Mrs Ngozika Chinwuba from Aguleri, Anambra East Local Government Area, said most people in the agrarian community have heard about the information while some are not aware of the registration.
Chinwuba said many people in the community may still not meet up with deadline because they do not know where to do the registration, adding that a few people, who were captured, paid officials to get it done.
Chinwuba called on the authorities to use town crier to pass the information around and also make registration centres available in those areas.
At one of the enrolment centres in Tofa Local Government Area in Kano State, residents said they have spent days at the centre and still unable to be registered.
Lami Muhammad, 53, said she thought the extension would enable her to be captured but she was wrong as the centre was filled up with people limiting her chances of being captured.
She said she could not endure the queue anymore due to her poor health, “I will give my son to link up my line with his NIN,” she said.
Balarabe Yusuf Gajida, a resident of Tofa Local Government Area, said the situation is getting out of hand as the enrolment centres are not working fast enough to address the issue.
He said before, people in the rural areas had no difficulties with the registration but now it has changed with the coming of new policy of linking the NIN with SIM cards.
“Before, people from the city come here to do their registrations as their centres there are filled with people. But now it has changed, people here in the village are also struggling to get their NIN because they cannot afford getting their SIM cards blocked.”
A staff of Tofa Local Government NIN enrolment centre, who pleaded anonymity, said printer and network issues affect their performances since they are in a remote area.
He said if the government did not tackle the challenges that cause delay in the enrolment process, the deadline given may have to be extended, adding that many people cannot get their NIN within this short period.
In Plateau State, many residents, both from the hinterland or those residing in Jos city, have been lamenting the stress and difficulty associated with the registration exercise. Some are not even aware of the deadline and the phone line disconnection upon the expiry of the deadline.
A resident of Kufang, who sells at the mini Plaza along Miango road, Fabian Esther Rottiem, said she is discouraged and has never visited the NIMC office for registration owing to the sad tales and challenges she kept hearing from those who have gone.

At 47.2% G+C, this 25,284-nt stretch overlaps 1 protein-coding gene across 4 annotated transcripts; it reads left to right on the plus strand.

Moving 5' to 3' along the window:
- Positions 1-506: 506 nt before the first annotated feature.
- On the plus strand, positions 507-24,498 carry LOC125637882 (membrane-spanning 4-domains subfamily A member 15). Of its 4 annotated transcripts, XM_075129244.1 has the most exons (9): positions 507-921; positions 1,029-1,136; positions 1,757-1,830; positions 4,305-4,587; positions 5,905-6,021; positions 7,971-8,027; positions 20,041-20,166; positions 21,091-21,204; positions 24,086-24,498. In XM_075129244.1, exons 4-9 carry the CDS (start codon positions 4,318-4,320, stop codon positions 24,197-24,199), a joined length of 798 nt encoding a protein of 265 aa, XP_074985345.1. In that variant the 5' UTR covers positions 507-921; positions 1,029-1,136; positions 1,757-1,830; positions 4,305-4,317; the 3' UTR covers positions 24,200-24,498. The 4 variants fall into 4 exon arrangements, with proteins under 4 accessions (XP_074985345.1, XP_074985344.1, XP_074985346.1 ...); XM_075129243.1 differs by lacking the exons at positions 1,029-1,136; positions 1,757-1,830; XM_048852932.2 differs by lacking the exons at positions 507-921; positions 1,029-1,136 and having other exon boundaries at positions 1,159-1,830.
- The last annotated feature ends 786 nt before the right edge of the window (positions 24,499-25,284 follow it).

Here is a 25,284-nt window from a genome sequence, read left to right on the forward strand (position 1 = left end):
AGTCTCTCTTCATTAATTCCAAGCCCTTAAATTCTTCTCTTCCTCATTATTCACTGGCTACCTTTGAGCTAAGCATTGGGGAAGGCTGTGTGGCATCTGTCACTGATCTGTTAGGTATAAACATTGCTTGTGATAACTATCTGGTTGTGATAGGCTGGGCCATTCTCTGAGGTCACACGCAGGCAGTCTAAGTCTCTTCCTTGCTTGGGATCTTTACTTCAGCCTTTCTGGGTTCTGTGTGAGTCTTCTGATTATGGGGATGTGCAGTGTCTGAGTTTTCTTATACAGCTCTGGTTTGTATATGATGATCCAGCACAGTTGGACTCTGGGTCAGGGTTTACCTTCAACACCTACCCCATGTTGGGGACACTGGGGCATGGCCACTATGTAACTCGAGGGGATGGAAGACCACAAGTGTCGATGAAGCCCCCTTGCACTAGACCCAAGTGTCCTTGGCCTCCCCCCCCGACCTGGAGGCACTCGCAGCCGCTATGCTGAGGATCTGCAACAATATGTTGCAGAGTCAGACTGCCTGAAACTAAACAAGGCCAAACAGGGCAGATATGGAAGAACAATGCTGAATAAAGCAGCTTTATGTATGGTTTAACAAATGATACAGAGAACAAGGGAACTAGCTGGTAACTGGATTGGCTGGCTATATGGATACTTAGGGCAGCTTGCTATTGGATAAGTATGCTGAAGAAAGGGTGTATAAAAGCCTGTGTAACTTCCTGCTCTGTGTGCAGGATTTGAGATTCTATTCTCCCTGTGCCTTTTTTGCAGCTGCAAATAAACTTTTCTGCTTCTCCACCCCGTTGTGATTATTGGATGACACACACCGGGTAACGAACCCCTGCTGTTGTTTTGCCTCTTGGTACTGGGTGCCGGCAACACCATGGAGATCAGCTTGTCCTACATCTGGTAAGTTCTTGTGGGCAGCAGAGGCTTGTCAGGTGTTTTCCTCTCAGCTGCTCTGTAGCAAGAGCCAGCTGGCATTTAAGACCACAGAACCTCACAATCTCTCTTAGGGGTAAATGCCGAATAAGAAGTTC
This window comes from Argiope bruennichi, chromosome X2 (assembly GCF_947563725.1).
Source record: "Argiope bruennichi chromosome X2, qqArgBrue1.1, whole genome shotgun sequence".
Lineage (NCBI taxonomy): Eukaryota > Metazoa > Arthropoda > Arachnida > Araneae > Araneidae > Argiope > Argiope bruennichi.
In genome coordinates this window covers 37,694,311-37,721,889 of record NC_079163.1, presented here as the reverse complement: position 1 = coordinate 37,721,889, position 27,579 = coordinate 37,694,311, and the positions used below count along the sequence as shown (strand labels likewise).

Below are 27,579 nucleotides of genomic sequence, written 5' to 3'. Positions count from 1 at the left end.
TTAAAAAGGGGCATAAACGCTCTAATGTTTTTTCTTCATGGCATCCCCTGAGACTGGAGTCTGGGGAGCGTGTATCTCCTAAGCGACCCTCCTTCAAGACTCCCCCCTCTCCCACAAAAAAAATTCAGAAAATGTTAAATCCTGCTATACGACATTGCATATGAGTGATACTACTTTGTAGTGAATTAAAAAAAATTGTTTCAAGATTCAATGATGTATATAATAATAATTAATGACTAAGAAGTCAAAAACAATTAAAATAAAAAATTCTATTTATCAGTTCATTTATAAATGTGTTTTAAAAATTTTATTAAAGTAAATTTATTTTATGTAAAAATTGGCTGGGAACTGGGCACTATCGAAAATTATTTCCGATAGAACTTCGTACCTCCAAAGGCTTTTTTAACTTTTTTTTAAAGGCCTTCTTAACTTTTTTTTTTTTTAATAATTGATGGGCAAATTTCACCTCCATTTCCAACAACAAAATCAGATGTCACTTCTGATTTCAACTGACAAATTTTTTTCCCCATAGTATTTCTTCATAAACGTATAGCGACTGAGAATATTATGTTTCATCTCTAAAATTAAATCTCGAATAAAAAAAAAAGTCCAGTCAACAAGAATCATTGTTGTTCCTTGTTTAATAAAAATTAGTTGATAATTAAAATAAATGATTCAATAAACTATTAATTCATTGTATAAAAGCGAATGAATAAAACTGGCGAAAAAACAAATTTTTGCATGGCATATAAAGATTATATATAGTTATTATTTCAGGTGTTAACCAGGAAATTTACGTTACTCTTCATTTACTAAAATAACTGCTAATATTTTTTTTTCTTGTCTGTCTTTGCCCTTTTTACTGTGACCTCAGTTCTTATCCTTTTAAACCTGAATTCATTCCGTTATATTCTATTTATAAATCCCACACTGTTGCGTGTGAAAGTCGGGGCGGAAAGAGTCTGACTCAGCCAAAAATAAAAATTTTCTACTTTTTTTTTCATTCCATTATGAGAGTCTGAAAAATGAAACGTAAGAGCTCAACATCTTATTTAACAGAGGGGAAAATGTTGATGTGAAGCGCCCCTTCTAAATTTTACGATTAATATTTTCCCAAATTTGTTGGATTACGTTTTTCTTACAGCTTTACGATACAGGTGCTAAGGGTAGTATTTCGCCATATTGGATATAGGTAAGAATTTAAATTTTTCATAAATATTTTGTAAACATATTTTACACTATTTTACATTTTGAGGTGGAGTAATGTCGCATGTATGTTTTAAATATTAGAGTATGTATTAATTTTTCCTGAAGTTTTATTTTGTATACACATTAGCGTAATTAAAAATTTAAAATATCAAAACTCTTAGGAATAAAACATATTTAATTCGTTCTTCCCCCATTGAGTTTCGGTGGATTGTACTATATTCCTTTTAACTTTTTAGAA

On whether she was aware of the deadline and its implication on mobile line usage, she said she only heard it from someone but did not give it enough consideration to inspire her to go for the registration.
She called on the government to give ample time for the registration. But above all, she wants the government to decentralize the registration centres and make them more available in many nooks and crannies, especially since there would be consequences for those who are not registered and the government wants people to get registered within a timeframe.
On her part, Asabe Magaji from Itsistsa Village of Jos East said she was yet to register because of the distance from her village to their office in Jos.
“When I went for the enrolment, the queue was too long and I spent the day without food. I am calling on government to create more centres in our local governments and villages so that we can do it there. As I’m talking to you, many people in the village have not done it and many of them said they are not aware of the registration, neither are they aware of the phone line disconnection associated with it,” she said.
The Minister of Communications and Digital Economy, Dr Isa Pantami in December 2020 announced that it was compulsory for all Nigerians to link their SIM cards to their NIN. Since December 16, the deadline for registration and linkage had been extended with February 9 the latest deadline.
The government had said between December 15 2020 and January 19, 2021, mobile operators received 47.8 million NIN submissions with over 100 million SIM cards identifiable to the National Identity Management Commission (NIMC).